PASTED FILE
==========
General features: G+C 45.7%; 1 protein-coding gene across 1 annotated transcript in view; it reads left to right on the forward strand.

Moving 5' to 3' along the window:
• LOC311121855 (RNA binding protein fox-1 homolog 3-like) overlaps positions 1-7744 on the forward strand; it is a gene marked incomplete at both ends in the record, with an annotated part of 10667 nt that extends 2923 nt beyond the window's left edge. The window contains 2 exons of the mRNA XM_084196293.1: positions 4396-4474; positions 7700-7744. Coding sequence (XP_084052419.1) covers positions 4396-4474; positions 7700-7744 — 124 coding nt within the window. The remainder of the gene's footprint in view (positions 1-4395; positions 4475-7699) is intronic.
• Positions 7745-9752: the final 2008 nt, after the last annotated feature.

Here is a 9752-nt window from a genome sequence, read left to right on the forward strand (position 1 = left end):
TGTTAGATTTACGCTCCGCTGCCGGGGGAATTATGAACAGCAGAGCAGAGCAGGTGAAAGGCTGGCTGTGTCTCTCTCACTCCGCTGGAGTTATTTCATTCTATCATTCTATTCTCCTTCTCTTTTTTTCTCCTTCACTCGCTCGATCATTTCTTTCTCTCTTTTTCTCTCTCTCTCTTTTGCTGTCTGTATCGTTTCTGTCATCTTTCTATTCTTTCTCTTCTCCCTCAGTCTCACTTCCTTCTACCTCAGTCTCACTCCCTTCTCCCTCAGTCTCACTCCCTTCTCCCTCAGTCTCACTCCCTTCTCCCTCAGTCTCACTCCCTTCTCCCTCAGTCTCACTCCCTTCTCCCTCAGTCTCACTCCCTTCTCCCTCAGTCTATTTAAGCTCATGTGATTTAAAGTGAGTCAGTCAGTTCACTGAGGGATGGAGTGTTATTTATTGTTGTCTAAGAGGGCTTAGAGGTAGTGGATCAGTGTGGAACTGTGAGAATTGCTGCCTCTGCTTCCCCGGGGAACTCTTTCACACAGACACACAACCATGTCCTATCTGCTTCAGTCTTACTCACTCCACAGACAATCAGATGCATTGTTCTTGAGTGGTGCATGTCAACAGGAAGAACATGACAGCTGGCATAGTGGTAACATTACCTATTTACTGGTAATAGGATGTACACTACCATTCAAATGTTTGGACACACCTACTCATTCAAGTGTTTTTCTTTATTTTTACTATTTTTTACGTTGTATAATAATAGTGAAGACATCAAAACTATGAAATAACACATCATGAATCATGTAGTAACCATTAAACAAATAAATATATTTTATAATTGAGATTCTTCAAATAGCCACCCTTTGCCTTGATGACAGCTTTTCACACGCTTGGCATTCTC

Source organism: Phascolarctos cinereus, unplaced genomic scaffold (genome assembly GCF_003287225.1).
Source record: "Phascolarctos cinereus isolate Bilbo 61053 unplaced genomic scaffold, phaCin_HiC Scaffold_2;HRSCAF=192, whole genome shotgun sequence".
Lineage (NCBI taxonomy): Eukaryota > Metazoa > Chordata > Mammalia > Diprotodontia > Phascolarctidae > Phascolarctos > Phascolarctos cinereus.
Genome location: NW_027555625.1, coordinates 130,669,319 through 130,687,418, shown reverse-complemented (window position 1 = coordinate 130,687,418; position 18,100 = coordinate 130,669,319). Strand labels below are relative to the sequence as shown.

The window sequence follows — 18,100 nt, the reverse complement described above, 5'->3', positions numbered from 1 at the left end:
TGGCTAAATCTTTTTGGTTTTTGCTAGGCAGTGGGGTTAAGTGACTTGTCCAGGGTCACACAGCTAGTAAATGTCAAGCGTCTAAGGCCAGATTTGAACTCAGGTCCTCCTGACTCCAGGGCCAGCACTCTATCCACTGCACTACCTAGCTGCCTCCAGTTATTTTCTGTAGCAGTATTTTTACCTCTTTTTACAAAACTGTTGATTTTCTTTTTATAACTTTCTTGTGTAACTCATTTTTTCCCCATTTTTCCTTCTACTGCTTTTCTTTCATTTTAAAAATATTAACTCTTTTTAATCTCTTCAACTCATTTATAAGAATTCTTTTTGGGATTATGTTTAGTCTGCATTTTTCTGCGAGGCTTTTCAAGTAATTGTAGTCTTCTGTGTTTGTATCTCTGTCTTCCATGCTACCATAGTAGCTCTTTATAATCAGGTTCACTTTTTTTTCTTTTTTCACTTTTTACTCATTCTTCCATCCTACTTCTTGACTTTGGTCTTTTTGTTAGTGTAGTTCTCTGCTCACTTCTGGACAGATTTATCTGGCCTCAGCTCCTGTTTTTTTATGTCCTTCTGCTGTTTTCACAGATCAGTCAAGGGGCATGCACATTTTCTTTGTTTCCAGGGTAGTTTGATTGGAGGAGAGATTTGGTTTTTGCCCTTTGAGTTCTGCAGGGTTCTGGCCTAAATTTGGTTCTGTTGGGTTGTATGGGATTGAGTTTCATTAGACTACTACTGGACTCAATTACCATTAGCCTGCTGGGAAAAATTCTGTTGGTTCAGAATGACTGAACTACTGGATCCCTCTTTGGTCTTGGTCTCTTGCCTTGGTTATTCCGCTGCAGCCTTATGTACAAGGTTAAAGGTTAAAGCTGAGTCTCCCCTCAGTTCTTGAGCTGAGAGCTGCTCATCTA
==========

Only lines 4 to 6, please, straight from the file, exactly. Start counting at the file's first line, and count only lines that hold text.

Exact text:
• Positions 7745-9752: the final 2008 nt, after the last annotated feature.

Here is a 9752-nt window from a genome sequence, read left to right on the forward strand (position 1 = left end):
TGTTAGATTTACGCTCCGCTGCCGGGGGAATTATGAACAGCAGAGCAGAGCAGGTGAAAGGCTGGCTGTGTCTCTCTCACTCCGCTGGAGTTATTTCATTCTATCATTCTATTCTCCTTCTCTTTTTTTCTCCTTCACTCGCTCGATCATTTCTTTCTCTCTTTTTCTCTCTCTCTCTTTTGCTGTCTGTATCGTTTCTGTCATCTTTCTATTCTTTCTCTTCTCCCTCAGTCTCACTTCCTTCTACCTCAGTCTCACTCCCTTCTCCCTCAGTCTCACTCCCTTCTCCCTCAGTCTCACTCCCTTCTCCCTCAGTCTCACTCCCTTCTCCCTCAGTCTCACTCCCTTCTCCCTCAGTCTCACTCCCTTCTCCCTCAGTCTATTTAAGCTCATGTGATTTAAAGTGAGTCAGTCAGTTCACTGAGGGATGGAGTGTTATTTATTGTTGTCTAAGAGGGCTTAGAGGTAGTGGATCAGTGTGGAACTGTGAGAATTGCTGCCTCTGCTTCCCCGGGGAACTCTTTCACACAGACACACAACCATGTCCTATCTGCTTCAGTCTTACTCACTCCACAGACAATCAGATGCATTGTTCTTGAGTGGTGCATGTCAACAGGAAGAACATGACAGCTGGCATAGTGGTAACATTACCTATTTACTGGTAATAGGATGTACACTACCATTCAAATGTTTGGACACACCTACTCATTCAAGTGTTTTTCTTTATTTTTACTATTTTTTACGTTGTATAATAATAGTGAAGACATCAAAACTATGAAATAACACATCATGAATCATGTAGTAACCATTAAACAAATAAATATATTTTATAATTGAGATTCTTCAAATAGCCACCCTTTGCCTTGATGACAGCTTTTCACACGCTTGGCATTCTC